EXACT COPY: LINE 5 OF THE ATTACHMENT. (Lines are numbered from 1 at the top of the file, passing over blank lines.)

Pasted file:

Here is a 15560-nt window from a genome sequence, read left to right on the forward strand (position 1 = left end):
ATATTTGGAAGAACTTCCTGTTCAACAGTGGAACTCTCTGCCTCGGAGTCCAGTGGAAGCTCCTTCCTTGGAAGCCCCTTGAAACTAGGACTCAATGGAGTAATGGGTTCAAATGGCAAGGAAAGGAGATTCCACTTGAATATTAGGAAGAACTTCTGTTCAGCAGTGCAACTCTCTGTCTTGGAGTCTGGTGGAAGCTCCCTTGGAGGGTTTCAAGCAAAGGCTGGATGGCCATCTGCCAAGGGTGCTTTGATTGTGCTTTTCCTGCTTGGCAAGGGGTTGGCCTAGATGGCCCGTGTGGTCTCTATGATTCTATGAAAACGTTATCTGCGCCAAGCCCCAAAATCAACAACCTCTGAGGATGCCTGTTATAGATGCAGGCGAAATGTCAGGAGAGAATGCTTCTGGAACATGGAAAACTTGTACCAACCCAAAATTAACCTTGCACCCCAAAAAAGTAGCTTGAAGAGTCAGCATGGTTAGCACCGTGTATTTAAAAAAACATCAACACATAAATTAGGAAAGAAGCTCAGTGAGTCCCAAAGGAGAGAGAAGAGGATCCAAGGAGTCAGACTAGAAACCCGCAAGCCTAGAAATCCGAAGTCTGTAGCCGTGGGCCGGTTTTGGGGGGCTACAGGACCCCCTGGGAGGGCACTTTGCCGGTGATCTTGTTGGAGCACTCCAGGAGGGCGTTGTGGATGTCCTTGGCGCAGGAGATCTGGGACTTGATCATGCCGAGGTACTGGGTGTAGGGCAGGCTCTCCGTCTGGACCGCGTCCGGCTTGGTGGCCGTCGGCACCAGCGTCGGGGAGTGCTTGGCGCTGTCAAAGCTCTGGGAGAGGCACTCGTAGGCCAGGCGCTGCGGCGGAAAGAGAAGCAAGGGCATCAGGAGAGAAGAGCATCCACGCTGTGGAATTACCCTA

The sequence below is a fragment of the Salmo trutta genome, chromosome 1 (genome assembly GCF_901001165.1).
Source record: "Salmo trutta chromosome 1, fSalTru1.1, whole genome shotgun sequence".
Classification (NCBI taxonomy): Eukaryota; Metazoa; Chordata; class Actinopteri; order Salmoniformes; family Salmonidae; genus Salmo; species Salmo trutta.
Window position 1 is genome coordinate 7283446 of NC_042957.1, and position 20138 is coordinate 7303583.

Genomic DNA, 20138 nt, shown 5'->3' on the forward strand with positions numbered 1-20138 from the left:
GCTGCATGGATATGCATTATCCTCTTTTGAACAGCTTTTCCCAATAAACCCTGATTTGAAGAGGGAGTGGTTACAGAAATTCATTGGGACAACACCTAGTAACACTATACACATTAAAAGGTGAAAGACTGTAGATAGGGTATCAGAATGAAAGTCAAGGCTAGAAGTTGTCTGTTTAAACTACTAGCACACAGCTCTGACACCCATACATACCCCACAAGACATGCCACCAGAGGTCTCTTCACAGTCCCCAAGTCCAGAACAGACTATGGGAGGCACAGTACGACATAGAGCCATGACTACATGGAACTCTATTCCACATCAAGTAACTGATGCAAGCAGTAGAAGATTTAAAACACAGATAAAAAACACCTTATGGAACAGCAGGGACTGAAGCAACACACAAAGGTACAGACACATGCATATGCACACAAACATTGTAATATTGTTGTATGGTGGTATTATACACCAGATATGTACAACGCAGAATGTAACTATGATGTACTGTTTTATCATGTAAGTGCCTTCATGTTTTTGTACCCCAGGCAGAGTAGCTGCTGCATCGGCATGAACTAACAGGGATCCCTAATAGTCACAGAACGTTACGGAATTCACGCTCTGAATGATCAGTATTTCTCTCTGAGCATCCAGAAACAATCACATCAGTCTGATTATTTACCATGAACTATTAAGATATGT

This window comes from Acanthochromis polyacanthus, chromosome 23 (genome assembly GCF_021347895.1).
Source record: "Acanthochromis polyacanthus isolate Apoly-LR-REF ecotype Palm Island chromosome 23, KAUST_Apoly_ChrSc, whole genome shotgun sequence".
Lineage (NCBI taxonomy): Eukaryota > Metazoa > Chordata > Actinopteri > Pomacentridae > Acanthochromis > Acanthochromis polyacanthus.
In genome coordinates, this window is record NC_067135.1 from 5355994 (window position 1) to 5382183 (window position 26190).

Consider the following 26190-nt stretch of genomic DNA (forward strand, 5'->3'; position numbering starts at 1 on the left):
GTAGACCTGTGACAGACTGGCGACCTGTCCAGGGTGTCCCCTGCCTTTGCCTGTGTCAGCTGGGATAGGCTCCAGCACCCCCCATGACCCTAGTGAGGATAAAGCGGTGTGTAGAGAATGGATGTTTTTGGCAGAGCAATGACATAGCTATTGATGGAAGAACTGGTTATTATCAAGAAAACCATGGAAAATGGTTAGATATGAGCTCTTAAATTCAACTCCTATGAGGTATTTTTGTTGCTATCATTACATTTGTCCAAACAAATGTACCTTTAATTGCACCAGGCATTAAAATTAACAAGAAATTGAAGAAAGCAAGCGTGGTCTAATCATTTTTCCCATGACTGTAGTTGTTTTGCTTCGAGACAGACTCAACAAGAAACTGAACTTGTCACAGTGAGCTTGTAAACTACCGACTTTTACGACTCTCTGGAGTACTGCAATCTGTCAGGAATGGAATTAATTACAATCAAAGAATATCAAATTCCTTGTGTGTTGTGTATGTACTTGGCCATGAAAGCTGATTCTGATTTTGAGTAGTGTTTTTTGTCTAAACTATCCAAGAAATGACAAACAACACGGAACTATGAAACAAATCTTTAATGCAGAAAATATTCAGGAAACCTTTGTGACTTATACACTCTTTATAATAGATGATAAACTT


Classification (NCBI taxonomy): Eukaryota; Metazoa; Chordata; class Actinopteri; order Salmoniformes; family Salmonidae; genus Salmo; species Salmo trutta.